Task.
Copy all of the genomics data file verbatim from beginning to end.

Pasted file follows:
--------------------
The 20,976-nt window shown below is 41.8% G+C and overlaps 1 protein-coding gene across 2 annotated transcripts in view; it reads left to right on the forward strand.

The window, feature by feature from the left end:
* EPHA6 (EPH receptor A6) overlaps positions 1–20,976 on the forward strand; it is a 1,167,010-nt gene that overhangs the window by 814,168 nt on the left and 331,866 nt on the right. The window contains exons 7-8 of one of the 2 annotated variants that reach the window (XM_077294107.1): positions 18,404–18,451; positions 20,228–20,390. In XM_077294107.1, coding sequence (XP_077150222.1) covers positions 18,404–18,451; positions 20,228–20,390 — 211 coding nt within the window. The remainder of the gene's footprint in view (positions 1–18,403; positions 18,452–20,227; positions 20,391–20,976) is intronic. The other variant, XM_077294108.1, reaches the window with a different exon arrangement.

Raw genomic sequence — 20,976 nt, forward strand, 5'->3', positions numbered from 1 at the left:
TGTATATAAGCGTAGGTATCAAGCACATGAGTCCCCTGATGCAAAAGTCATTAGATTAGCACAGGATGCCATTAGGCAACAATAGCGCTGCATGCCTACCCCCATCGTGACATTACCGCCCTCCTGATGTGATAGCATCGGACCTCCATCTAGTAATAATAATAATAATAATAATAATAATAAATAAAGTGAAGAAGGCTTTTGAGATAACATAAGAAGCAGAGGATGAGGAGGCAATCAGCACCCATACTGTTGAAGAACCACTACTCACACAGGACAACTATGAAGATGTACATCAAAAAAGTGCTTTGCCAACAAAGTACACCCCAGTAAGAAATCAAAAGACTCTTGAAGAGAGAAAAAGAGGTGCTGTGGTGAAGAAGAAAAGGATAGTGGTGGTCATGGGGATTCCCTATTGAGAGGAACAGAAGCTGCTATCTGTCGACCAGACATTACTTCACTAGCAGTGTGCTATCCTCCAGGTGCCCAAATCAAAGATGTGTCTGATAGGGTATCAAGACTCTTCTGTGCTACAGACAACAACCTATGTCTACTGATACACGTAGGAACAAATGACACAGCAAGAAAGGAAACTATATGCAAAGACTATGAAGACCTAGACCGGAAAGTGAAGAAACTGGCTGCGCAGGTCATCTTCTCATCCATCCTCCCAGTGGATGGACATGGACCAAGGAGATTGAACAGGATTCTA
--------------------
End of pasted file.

The 20,976-nt window shown below is 41.8% G+C and overlaps 1 protein-coding gene across 2 annotated transcripts in view; it reads left to right on the forward strand.

The window, feature by feature from the left end:
* EPHA6 (EPH receptor A6) overlaps positions 1–20,976 on the forward strand; it is a 1,167,010-nt gene that overhangs the window by 814,168 nt on the left and 331,866 nt on the right. The window contains exons 7-8 of one of the 2 annotated variants that reach the window (XM_077294107.1): positions 18,404–18,451; positions 20,228–20,390. In XM_077294107.1, coding sequence (XP_077150222.1) covers positions 18,404–18,451; positions 20,228–20,390 — 211 coding nt within the window. The remainder of the gene's footprint in view (positions 1–18,403; positions 18,452–20,227; positions 20,391–20,976) is intronic. The other variant, XM_077294108.1, reaches the window with a different exon arrangement.

Raw genomic sequence — 20,976 nt, forward strand, 5'->3', positions numbered from 1 at the left:
TGTATATAAGCGTAGGTATCAAGCACATGAGTCCCCTGATGCAAAAGTCATTAGATTAGCACAGGATGCCATTAGGCAACAATAGCGCTGCATGCCTACCCCCATCGTGACATTACCGCCCTCCTGATGTGATAGCATCGGACCTCCATCTAGTAATAATAATAATAATAATAATAATAATAAATAAAGTGAAGAAGGCTTTTGAGATAACATAAGAAGCAGAGGATGAGGAGGCAATCAGCACCCATACTGTTGAAGAACCACTACTCACACAGGACAACTATGAAGATGTACATCAAAAAAGTGCTTTGCCAACAAAGTACACCCCAGTAAGAAATCAAAAGACTCTTGAAGAGAGAAAAAGAGGTGCTGTGGTGAAGAAGAAAAGGATAGTGGTGGTCATGGGGATTCCCTATTGAGAGGAACAGAAGCTGCTATCTGTCGACCAGACATTACTTCACTAGCAGTGTGCTATCCTCCAGGTGCCCAAATCAAAGATGTGTCTGATAGGGTATCAAGACTCTTCTGTGCTACAGACAACAACCTATGTCTACTGATACACGTAGGAACAAATGACACAGCAAGAAAGGAAACTATATGCAAAGACTATGAAGACCTAGACCGGAAAGTGAAGAAACTGGCTGCGCAGGTCATCTTCTCATCCATCCTCCCAGTGGATGGACATGGACCAAGGAGATTGAACAGGATTCTA